Oregon coach Chip Kelly pulled a large portion of his starters halfway through the second quarter when the Ducks had built a 50-3 lead.

Byron Marshall got plenty of work, carrying the ball 24 times for 65 yards and a score. In relief of Mariota, Bryan Bennett connected on 10 of 17 passes for 107 yards and a 7-yard touchdown pass to Rahsaan Vaughn.

Washington 21, San Diego State 12: It was a mixed-bag performance for Washington, which topped San Diego State 21-12.

The defense showed significant signs of improvement -- at times -- and the offense looked explosive -- at times -- but both also faltered at times leaving the end result in doubt until the final minutes.

Quarterback Keith Price completed 25 of 35 passes for 222 yards and a touchdown and Bishop Sankey rushed for 66 yards on 22 carries with a score. Washington's third score came on a 44-yard fumble recovery from Will Shamburger. The Huskies defense -- revamped under new defensive coordinator Justin Wilcox -- forced three SDSU turnovers.

The Huskies jumped out to an early 14-0 lead, but gave one back when SDSU receiver Tim Vizzi pulled the old Pop Warner, sneak-on-the-field-near-the-sideline play. No one picked him up and Ryan Katz hit him for a 47-yard touchdown.

But despite giving up 327 total yards (199 on the ground), the Huskies kept the Aztecs out of the end zone again until the fourth quarter, when Adam Muema scored on a 1-yard run. Both of SDSU's two-point conversion attempts failed.

Washington is sure to get a tougher test on both sides of the ball when it travels to face LSU next week.

Arizona 24, Toledo 17, OT: Matt Scott connected with Terrence Miller for a 10-yard touchdown in overtime to give the Wildcats a 24-17, bailing out kicker John Bonano, who missed a 25-yard field goal as time expired that would have given the Wildcats a victory.

Rolling to his right, Scott found Miller just in front of the end zone and released a dart just before being pulled out of bounds. He finished 30-of-46 for 384 yards and two touchdowns and helped make Rich Rodriguez a winner in his first game as Arizona's head coach.

Scott's first touchdown was a 30-yarder to Austin Hill, who laid out and made a fingertip catch in the end zone to put Arizona ahead 10-7 in the second quarter after Bonano's 26-yard field goal Arizona a 3-0 lead early in the game. Hill finished with seven catches for 136 yards and Dan Buckner also broke 100 yards, catching a team-high nine balls for 118 yards.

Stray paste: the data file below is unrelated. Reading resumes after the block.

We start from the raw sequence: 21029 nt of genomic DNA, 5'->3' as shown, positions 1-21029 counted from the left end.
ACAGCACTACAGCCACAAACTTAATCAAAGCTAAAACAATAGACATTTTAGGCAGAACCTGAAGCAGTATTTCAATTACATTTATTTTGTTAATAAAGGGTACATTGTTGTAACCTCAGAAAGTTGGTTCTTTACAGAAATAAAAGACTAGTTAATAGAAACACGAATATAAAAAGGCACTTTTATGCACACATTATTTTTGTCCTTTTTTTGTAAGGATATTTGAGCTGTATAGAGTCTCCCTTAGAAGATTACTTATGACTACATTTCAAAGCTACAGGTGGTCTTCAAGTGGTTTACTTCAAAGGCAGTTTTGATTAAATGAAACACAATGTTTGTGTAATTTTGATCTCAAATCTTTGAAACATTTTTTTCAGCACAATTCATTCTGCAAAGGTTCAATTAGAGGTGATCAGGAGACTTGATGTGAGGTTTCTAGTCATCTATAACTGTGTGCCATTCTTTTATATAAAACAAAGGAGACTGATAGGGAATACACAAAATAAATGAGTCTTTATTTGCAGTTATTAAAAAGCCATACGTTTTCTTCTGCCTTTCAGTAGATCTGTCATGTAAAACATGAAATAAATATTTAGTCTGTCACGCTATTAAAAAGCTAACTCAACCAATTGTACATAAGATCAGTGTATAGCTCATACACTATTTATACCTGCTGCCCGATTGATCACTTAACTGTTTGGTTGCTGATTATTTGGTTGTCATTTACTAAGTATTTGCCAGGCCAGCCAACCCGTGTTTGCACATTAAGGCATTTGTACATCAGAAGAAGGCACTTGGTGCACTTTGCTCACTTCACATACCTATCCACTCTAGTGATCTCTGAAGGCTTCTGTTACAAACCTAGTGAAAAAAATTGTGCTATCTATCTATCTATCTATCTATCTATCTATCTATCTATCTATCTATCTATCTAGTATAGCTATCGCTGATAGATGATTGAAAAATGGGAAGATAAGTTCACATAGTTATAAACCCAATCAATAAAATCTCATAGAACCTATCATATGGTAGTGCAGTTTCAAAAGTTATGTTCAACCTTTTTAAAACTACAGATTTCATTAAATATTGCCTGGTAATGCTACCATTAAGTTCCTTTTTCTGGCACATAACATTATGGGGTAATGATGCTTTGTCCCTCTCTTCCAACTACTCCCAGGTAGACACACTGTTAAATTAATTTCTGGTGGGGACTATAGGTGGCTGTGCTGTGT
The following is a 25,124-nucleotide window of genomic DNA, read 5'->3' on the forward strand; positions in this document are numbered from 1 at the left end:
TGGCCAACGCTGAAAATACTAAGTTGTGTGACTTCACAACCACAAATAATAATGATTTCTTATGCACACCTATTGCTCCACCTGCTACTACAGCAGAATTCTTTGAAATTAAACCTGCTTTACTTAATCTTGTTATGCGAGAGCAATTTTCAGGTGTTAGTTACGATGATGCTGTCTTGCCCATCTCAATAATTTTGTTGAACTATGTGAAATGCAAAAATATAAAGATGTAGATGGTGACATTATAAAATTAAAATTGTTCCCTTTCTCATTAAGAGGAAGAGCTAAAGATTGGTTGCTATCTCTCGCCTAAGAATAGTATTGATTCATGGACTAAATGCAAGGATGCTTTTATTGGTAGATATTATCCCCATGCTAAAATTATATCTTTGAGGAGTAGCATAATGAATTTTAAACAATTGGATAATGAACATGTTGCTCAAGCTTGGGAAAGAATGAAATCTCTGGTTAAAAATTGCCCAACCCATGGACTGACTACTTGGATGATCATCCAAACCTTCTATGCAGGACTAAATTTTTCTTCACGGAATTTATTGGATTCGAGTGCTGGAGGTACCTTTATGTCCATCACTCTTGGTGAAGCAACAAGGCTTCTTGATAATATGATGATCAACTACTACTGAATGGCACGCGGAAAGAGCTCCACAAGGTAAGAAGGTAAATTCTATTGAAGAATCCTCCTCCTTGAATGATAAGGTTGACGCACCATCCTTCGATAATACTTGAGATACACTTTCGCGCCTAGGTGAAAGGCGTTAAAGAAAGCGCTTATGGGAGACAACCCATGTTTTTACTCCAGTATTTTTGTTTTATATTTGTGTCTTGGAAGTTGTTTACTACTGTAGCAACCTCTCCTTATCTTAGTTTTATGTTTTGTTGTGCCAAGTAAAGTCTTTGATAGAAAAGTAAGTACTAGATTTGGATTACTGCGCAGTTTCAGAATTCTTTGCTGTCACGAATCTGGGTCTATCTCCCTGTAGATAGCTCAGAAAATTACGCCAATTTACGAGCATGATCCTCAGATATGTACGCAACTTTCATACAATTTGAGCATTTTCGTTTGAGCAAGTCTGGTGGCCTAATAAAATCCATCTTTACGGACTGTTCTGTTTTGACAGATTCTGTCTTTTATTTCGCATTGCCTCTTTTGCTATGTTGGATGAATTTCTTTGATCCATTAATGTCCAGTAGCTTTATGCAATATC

Running back Ka'Deem Carey turned in a strong performance with 149 yards on 20 carries that included a 73-yard touchdown run.

Arizona piled on 623 yards of offense, but also committed three turnovers, including two fumbles lost. By contrast, Toledo had 347 yards of total offense.
While there is no on-the-record clarity on the situation, it's fair to say that Arizona's All-Pac-10 receiver Juron Criner's season is at-risk due to an "undisclosed personal issue," which a source told the Pac-12 blog was a "non-injury, medical issue."

[+] EnlargeJuron Criner
Rick Osentoski/US PresswireJuron Criner is the best player among a deep group of receivers at Arizona.
Arizona is not commenting because of student privacy guidelines. A source inside the football office texted the Pac-12 blog that his hope was Criner "will be ready for the season."

Criner, a second-team All-American, led the Wildcats with 82 receptions for 1,233 yards and 11 touchdowns last season. Arizona starts fall camp Aug. 3.

What does this mean for the Wildcats? Well, nothing yet. This is obviously a serious situation, but the endgame won't reveal itself until Criner's status is made official.

But it does force us to speculate what the Wildcats offense might be without Criner. The short answer is "probably OK."

While no team wants to lose an All-American, the Wildcats have one of the deepest and experienced crews of receivers in the conference and the nation. Sure, the 6-foot-4, 210-pound Criner was the headliner, a guy who could tax a defense in a variety of ways and who always seemed to be the go-to guy when the screws tightened.

But, as we noted with our review of Pac-12 receiving corps, the Wildcats should be better than OK, even without Criner. To quote ourselves:

"David Douglas, David Roberts, Terrence Miller and Richard Morrison -- each caught between 19 and 52 passes a season ago. Oh, and there's also Texas transfer Dan Buckner, Austin Hill, Garic Wharton and Tyler Slavin. There's size, speed, depth and experience."

What this does mean is that Buckner needs to live up to the high expectations we've been hearing for months, and at least one of the speedy youngsters needs to step up as a deep threat.

Still, the Wildcats and quarterback Nick Foles will be able to line up in a four- and even five-receiver set without resorting to a scrub as the last option.

Criner made the Wildcats receivers looking like a great unit. But even -- potentially -- without him, they should be very good.

More on the Criner situation here. And here.

Of course, Wildcats fans already might be thinking about "what-might-have-been" before the 2011 season begins. Criner is potentially the third projected starter lost since the end of last season. Safety Adam Hall and linebacker Jake Fischer suffered knee injuries this spring, as did backup running back Greg Nwoko and backup defensive tackle Willie Mobley.